COVID taught us that when the biggest drug companies have monopolies on their products, they will always sell to the highest bidder [i.e., countries who are willing to pay the most for vaccine doses]. They will always price the medication or the vaccines out of reach. And who's left behind? It's always the global south and the African continent in particular.
For example, Moderna was almost 100% publicly funded [Moderna received over $10 billion in funding from the U.S. government]. But unfortunately, the U.S. government gave away the rights to the vaccine [by awarding patents to Moderna]. So now Moderna stands to make $100 billion dollars by the end of this decade, and $40 billion alone by the end of this year. And it was taxpayer funding that helped bring that invention to market.
What inspires and motivates you to keep working on a problem that has affected so many people?
I think we are all people who have faced illness or who have lost loved ones. I've certainly lost more people than I can count at this point. I've been a caregiver for a dear friend who is a cancer patient. We're all so intimately in touch with wanting to keep our loved ones safe and healthy and alive. And we also know the anguish that we feel as health care costs spiral out of control.
I think in terms of how I arrived at this work, though, my dad is probably my biggest influence. He worked in the pharmaceutical industry and really instilled in me and my sister a love for science and for finding cures. My sister and I went in different directions with that. My sister became a doctor and a researcher, and I realized people like my dad are trying to save lives and bring these cures to market. But there's a huge gap where people aren't actually getting these medicines.
The act of standing up against these corporations is in some ways an act of rebellion. Have you always been a rebellious person? Is that part of the reason why you're doing the work that you do?
My mother would say yes. But I don't really view my job as standing up to the pharmaceutical industry. My dad is from the industry. In that sense, I am more interested in shining a light on a system that I think is not working for people.
When you aren't hard at work trying to close the loopholes in the U.S. medical patent system, how do you relax and recharge?
I am a mom. So most of my free time goes to hanging out with my 4-year-old, which is the joy of my life, and my husband. I also have a group of friends who I call my book club, but I don't actually read the book most of the time. They are my big idea group. We talk about everything and so they have just really been my joy outside of work in recent years.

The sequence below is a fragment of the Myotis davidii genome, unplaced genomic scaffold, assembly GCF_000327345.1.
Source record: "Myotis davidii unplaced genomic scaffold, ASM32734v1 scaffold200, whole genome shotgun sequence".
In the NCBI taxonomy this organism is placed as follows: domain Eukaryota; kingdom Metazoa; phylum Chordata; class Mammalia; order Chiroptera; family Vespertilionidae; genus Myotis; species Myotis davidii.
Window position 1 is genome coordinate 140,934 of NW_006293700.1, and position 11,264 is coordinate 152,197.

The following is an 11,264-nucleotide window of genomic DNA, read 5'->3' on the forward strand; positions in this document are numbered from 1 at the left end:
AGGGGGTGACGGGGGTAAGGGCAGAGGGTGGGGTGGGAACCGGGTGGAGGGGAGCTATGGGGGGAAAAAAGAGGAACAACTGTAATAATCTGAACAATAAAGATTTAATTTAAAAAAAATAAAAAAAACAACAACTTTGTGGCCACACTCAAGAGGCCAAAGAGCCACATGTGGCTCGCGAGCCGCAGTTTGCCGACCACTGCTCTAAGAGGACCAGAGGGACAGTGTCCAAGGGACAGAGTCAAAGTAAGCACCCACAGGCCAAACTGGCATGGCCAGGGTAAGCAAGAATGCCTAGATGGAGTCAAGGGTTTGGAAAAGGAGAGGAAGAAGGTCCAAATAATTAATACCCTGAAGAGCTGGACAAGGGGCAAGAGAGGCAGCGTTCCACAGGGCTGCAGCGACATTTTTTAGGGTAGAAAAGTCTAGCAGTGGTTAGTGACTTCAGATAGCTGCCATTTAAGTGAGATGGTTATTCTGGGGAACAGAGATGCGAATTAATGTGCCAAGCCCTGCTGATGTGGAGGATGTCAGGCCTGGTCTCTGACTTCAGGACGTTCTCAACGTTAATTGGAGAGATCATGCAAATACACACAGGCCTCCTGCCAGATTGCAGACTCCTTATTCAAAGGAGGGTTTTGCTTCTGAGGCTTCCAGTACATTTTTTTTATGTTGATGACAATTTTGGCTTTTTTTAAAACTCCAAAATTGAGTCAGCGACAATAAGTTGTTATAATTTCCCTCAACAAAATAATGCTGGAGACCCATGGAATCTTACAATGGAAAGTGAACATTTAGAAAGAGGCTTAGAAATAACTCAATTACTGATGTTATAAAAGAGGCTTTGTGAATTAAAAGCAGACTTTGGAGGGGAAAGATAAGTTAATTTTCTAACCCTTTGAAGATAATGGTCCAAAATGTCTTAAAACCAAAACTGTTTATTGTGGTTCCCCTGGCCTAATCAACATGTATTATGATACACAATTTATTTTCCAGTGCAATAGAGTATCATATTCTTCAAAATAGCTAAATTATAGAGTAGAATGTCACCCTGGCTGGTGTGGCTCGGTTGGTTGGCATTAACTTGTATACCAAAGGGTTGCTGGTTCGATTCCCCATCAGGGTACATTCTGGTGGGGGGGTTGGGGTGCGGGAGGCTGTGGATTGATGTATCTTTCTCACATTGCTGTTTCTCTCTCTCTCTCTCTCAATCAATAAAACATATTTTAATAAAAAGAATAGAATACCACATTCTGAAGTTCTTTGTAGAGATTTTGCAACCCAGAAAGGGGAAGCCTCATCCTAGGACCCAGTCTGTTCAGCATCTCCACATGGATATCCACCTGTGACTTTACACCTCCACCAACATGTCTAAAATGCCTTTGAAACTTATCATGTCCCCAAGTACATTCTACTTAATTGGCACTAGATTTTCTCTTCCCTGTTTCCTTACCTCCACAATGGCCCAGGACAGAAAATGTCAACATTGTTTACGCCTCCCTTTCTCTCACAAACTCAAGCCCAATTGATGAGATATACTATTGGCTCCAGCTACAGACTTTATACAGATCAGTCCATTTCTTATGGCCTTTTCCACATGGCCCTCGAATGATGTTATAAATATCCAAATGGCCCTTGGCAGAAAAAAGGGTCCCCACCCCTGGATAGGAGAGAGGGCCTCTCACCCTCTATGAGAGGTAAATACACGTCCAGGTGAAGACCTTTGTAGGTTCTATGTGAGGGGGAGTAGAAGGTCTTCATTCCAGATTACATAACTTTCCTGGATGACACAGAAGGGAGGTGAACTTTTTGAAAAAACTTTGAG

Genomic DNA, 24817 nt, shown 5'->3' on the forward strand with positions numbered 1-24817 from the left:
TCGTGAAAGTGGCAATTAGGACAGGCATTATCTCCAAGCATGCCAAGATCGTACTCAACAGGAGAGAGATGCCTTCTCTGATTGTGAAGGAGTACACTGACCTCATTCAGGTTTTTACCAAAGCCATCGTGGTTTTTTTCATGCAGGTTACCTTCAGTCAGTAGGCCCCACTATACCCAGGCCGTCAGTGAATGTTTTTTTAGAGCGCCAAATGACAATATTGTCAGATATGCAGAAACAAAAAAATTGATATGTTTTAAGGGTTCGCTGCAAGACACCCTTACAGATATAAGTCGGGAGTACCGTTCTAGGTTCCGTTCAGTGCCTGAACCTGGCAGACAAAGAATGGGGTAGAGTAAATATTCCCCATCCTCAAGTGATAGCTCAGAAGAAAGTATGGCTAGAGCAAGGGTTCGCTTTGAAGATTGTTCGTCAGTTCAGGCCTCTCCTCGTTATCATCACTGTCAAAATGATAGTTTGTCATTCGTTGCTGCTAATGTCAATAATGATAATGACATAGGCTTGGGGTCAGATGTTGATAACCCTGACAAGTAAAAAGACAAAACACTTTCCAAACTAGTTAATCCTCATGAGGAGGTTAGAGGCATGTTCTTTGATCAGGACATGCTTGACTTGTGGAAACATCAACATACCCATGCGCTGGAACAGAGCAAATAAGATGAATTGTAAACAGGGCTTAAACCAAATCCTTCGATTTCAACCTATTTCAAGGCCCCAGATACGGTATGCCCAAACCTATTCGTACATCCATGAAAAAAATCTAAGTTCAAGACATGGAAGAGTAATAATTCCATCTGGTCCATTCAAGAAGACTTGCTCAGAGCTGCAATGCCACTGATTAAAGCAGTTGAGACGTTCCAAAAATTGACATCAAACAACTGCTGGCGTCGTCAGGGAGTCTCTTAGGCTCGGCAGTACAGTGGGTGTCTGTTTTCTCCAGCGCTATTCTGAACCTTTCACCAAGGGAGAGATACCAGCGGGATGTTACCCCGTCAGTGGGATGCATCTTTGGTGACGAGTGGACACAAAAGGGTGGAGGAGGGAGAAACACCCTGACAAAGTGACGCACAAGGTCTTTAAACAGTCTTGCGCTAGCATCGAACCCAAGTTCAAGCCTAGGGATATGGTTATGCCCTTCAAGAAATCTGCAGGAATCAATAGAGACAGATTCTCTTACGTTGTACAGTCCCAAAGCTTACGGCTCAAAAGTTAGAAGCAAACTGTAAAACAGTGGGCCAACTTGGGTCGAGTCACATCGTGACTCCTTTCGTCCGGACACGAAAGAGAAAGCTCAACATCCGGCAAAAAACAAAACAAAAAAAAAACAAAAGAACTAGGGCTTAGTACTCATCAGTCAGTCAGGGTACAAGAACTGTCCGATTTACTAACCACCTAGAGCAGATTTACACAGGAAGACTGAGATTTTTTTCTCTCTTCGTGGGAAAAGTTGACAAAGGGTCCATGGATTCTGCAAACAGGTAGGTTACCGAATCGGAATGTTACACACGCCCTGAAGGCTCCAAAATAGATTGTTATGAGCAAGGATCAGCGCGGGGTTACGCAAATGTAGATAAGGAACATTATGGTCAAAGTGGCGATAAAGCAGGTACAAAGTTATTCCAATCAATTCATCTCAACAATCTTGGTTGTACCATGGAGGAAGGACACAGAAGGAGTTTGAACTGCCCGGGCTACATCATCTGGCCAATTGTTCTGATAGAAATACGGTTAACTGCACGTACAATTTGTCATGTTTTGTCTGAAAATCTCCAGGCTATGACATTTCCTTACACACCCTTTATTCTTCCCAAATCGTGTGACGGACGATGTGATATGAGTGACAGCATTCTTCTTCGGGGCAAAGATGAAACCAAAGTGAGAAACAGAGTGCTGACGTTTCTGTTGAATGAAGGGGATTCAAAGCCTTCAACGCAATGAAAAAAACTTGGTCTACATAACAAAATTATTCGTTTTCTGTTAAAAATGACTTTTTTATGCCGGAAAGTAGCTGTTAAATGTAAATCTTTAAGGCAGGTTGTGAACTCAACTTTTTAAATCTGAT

So the award also comes with a hefty $800,000 dollar stipend, for you to spend on whatever you wish. What are you planning to do with that money?
I don't know yet. I feel like it's gonna take a little time for that to sink in.
There has to be at least a vacation that you want to take or something.
Definitely! My mom has always said to me, "You know, someday I want you to take me to Europe." She has been saying that for 20 years, so it's definitely on the top of my mind right now.
Fixing the systemic issues in the medical patent system is a long and arduous process, but what can you say to people who are now struggling to pay for their medicine and don't know what to do?
There is relief coming. This administration just achieved this huge success with the Inflation Reduction Act. For the first time, Medicare has the ability to negotiate drug prices. So step by step a growing number of people have pushed Congress to take action. The more people speak up, the more they don't allow this system to move further and further in favor of private interests.
Are there any last words that you would like to leave to our readers?
I just don't think that people's ability to heal should depend on their ability to pay. And I think we all have the ability to be a part of the solution.